Tampa Bay pounds out 15 hits and gets good pitching in key moments to earn a 10-9 win, its fourth home triumph against Baltimore.
This was the kind of night Roberto Hernandez figured to have off.
With his Devil Rays leading by seven runs five innings into a game between teams bobbing to stay out of last place, there would have seemed to be little need for the closer's services.
But then starter Ryan Rupe gave the Orioles an opportunity, and relievers Rick White, Norm Charlton and Albie Lopez gave them hope, and first-base umpire John Hirschbeck gave them a chance to win.
When the end finally came and Hernandez got the final out, what looked like a snoozer had turned into a thriller, the Devil Rays hanging on for a 10-9 victory before an announced 17,796. It was their fourth win in their past five games and ran their record against the Orioles to 6-1 this season, 13-6 overall.
"I was busy trying not to look," Hernandez said. "You don't want to start thinking it's going to slip away, but you can't help it."
The game started to get away when Rupe's concentration seemed to slip in the sixth. He led 10-3 after allowing just five hits through the first five innings, but quickly found himself in trouble, and then out of the game, after allowing a two-run homer and two additional baserunners.
"He got, I don't know if I want to say careless with the lead, but he didn't protect it the way he should," manager Larry Rothschild said. "It's something that happens from time to time, but the game rolled over and you saw what happens when you don't protect the lead.
"I think his concentration probably changed a little bit into just throwing strikes instead of the quality strikes and going after people like it was 0-0 or 1-0."
Said Rupe: "I just lost it a little bit."
Still, it was 10-5 when Rupe left and White struck out the side to end the sixth. But the Orioles scratched for another run when White walked Mike Bordick to open the seventh, then closed to within 10-8 in the eighth, scoring twice against Lopez and leaving the bases loaded when Esteban Yan came in to strike out Jeff Conine.
"Huge," Rothschild said.
The Orioles rallied again in the ninth off Hernandez, though Hirschbeck had a hand in it, too.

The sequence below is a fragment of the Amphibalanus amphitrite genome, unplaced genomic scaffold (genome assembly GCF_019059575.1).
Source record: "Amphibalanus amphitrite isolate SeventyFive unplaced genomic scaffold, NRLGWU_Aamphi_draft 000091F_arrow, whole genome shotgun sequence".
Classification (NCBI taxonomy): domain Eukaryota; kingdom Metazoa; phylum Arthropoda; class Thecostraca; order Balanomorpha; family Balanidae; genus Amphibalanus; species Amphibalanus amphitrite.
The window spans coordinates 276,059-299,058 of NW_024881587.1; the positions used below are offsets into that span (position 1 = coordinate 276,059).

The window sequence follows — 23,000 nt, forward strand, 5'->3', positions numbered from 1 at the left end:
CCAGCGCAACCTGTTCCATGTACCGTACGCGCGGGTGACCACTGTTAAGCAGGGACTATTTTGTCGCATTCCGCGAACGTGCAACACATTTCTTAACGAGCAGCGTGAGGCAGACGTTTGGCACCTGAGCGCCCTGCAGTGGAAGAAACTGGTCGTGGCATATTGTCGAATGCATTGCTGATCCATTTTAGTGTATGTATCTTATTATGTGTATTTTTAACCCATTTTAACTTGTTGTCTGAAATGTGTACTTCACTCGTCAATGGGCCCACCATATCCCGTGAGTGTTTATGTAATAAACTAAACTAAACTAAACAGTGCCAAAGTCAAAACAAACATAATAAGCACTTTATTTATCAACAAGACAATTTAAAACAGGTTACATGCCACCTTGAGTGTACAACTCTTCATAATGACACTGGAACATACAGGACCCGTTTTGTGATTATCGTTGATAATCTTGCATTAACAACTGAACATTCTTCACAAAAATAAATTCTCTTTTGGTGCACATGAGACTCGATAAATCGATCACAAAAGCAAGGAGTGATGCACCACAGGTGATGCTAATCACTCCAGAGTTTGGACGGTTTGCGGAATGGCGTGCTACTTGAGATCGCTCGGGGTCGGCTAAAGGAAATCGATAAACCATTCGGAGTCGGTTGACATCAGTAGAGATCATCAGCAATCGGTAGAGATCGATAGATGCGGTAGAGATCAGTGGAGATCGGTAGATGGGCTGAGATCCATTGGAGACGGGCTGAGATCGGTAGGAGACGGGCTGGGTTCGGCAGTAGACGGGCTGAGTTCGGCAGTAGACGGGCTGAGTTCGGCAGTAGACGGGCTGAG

Baltimore had the tying run on first with one out after Will Clark doubled and Charles Johnson singled hard off shortstop Aaron Ledesma's glove.
The Rays thought they had the game won when Ledesma fielded Brady Anderson's grounder and flipped to Tony Graffanino, who fired on to first for what appeared to be a game-ending double play.
Hernandez pumped his fist and Ledesma raced toward the dugout, but it was a case of premature celebration as Hirschbeck called Anderson safe.
"If you look at the replay, like a lot of other people have, there was no question about it," Hernandez said. "He missed the call."
Clark scored to make it 10-9 and the O's still had the tying run on first when Hernandez got his 31st save by getting Bordick to fly to right-center, but even that was an adventure as outfielders Terrell Lowery and Jose Guillen nearly collided.
"All I did was look to make sure it was in the glove, and that was good enough," Rothschild said.
The Rays ended up needing almost every one of their 15 hits, two shy of their season high. Paul Sorrento led the way with a double and a two-run homer, which was the Rays' 111th of the season, matching their 1998 output.
Most of the damage came against Jason Johnson, the starter whom the Rays traded to Baltimore in March in exchange for outfielder Danny Clyburn (who is hitting .249 with eight homers for Durham after a disappointing two months with the Rays) and rookie-league shortstop Angel Volquez.
"Sure I played with them last year, but it doesn't matter if I pitched for them for 10 years or one year, they're still just another team," Johnson said.
Even with the quick start, the Rays nearly let it get away. "The momentum kept changing," Rothschild said. "It was a game that we had a chance to put away early and not have to go through the bullpen like we did. But as long as we win, that's what counts."